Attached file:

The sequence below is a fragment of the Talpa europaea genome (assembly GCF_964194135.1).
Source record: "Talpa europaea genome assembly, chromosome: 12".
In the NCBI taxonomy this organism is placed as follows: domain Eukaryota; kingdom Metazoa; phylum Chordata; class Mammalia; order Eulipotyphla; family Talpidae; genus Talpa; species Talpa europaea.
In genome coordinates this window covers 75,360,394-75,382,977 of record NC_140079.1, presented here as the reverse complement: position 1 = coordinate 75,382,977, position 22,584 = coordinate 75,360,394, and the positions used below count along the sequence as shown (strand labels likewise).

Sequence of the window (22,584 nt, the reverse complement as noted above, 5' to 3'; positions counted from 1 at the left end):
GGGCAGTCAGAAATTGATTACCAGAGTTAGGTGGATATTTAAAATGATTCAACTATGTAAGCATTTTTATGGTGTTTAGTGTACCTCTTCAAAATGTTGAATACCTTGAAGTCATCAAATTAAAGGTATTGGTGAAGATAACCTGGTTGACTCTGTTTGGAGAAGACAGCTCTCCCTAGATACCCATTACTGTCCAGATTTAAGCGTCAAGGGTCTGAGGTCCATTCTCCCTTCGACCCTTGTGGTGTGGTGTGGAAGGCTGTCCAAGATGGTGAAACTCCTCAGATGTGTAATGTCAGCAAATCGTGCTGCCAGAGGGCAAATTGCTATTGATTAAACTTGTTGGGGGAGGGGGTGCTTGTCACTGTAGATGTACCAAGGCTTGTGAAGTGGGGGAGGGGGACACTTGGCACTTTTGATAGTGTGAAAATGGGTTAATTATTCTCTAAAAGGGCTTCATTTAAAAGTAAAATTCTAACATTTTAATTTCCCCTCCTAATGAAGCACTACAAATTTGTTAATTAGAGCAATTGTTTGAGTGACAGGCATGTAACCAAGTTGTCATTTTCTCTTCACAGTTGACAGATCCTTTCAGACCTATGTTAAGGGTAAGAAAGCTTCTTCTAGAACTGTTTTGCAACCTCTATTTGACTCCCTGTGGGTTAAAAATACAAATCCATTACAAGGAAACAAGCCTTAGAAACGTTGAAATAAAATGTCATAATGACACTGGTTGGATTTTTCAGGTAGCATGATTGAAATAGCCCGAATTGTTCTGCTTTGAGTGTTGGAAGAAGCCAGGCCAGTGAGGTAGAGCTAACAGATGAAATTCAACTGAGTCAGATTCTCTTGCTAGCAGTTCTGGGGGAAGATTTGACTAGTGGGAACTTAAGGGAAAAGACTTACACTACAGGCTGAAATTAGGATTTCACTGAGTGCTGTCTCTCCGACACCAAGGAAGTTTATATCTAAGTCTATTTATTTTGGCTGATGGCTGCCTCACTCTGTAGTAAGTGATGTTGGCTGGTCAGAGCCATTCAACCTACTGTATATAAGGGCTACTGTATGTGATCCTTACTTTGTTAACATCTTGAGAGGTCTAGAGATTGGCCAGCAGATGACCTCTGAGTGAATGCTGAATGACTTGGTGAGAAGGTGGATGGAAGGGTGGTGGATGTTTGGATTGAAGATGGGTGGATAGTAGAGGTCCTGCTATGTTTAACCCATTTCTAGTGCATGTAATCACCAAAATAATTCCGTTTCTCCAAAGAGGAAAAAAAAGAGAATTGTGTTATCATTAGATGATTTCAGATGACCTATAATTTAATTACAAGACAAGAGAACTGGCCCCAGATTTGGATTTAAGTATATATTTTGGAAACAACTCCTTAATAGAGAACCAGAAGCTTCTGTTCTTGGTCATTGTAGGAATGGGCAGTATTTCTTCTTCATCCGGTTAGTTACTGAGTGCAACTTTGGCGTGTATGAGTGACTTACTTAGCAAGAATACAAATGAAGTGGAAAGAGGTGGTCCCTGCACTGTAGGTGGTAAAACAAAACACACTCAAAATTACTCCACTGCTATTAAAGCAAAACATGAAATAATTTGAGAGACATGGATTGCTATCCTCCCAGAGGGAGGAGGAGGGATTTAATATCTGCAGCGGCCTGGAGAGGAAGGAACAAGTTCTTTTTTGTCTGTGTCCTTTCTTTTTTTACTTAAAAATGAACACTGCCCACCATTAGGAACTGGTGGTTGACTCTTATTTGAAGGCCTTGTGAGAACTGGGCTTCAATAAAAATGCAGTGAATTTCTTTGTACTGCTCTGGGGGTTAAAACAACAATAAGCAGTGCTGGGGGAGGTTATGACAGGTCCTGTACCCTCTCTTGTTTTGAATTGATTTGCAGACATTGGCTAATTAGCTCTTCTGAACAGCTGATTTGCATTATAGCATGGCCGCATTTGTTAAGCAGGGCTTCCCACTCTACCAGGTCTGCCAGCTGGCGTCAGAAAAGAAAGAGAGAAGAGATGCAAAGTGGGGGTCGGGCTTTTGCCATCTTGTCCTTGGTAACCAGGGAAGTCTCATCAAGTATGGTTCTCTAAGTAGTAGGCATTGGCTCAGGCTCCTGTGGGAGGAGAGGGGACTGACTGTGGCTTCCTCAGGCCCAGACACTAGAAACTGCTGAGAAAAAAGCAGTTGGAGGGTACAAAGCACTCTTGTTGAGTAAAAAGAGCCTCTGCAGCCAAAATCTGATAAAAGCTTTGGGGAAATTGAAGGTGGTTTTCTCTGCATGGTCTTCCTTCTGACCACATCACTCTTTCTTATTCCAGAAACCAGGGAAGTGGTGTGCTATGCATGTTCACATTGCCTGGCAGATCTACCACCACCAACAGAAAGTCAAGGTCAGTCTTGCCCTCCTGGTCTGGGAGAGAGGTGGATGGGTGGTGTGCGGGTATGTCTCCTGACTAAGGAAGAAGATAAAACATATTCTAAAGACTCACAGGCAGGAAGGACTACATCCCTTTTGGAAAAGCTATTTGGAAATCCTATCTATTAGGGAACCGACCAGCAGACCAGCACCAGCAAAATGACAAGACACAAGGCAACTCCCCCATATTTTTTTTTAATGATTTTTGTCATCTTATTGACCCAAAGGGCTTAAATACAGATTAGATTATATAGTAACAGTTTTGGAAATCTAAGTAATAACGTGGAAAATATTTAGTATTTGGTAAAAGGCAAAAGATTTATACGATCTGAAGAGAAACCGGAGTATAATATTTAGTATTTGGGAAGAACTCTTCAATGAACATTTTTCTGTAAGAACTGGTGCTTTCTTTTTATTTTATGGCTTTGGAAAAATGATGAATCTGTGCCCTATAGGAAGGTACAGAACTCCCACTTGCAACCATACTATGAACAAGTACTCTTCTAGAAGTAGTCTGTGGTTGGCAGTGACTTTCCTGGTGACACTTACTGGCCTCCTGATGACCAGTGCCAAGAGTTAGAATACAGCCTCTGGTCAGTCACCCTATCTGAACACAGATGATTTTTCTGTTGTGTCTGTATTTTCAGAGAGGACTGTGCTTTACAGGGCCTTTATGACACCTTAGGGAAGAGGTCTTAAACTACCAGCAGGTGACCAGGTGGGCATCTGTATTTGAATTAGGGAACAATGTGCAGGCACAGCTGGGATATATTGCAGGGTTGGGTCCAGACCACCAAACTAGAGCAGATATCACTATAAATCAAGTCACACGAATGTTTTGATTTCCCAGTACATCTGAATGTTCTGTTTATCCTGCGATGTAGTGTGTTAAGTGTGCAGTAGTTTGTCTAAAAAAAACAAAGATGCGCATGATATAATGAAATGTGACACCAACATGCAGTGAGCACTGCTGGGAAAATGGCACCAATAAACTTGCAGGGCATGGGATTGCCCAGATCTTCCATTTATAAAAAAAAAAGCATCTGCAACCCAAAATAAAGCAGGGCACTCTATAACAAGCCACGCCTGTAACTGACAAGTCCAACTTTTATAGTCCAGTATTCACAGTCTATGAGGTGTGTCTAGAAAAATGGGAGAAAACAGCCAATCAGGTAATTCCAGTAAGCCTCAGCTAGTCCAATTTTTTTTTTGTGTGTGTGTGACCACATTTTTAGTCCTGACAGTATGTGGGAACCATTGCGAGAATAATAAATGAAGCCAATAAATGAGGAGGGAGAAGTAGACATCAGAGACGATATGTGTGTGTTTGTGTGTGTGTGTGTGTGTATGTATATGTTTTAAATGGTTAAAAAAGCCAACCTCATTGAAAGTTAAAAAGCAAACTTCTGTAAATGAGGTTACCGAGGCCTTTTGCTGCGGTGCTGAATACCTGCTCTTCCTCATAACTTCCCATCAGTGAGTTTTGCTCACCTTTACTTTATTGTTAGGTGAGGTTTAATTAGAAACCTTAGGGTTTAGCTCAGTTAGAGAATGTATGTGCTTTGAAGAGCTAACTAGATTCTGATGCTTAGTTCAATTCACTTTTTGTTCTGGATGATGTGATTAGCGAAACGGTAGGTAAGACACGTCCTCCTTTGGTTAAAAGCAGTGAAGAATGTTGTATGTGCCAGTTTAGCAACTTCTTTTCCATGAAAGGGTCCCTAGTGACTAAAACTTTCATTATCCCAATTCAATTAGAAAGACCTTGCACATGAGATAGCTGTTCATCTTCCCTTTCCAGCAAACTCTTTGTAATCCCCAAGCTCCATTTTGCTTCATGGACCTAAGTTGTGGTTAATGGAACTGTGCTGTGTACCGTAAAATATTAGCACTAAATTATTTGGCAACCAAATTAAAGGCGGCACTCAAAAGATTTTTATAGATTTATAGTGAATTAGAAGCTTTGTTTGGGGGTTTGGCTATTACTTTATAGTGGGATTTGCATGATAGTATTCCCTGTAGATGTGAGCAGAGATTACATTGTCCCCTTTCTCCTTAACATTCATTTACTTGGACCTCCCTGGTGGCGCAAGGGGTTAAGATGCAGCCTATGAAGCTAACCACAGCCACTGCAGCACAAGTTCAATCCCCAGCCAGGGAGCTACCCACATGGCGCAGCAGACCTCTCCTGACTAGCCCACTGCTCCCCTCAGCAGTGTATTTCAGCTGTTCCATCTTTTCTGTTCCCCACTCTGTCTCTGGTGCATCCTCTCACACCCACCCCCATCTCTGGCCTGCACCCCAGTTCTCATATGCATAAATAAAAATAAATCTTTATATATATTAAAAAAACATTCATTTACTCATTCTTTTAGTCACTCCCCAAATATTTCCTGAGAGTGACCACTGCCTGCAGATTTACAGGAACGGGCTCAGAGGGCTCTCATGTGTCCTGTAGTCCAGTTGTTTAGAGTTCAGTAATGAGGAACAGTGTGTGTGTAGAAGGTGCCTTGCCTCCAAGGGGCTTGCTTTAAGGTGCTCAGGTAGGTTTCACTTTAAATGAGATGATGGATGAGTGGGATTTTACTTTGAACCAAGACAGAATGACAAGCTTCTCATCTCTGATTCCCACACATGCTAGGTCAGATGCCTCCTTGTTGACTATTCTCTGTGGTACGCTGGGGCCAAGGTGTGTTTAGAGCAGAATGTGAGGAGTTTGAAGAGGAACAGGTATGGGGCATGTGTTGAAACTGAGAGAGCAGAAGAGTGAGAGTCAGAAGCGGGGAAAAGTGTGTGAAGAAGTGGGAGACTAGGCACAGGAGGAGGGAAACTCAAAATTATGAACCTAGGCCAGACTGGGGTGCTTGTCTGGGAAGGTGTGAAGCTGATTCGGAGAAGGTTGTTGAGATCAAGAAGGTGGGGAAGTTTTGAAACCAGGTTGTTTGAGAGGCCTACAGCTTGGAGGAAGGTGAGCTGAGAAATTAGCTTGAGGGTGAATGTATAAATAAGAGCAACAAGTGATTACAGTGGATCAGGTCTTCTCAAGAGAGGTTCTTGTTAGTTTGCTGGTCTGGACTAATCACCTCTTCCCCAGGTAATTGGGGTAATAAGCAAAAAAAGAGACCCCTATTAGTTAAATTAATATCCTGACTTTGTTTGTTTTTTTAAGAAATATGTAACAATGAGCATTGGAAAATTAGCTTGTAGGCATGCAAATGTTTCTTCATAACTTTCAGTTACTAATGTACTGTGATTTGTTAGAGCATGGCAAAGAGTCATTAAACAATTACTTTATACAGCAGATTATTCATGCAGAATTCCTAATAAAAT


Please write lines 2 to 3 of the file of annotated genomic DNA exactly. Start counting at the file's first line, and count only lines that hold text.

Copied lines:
Source record: "Talpa europaea genome assembly, chromosome: 12".
In the NCBI taxonomy this organism is placed as follows: domain Eukaryota; kingdom Metazoa; phylum Chordata; class Mammalia; order Eulipotyphla; family Talpidae; genus Talpa; species Talpa europaea.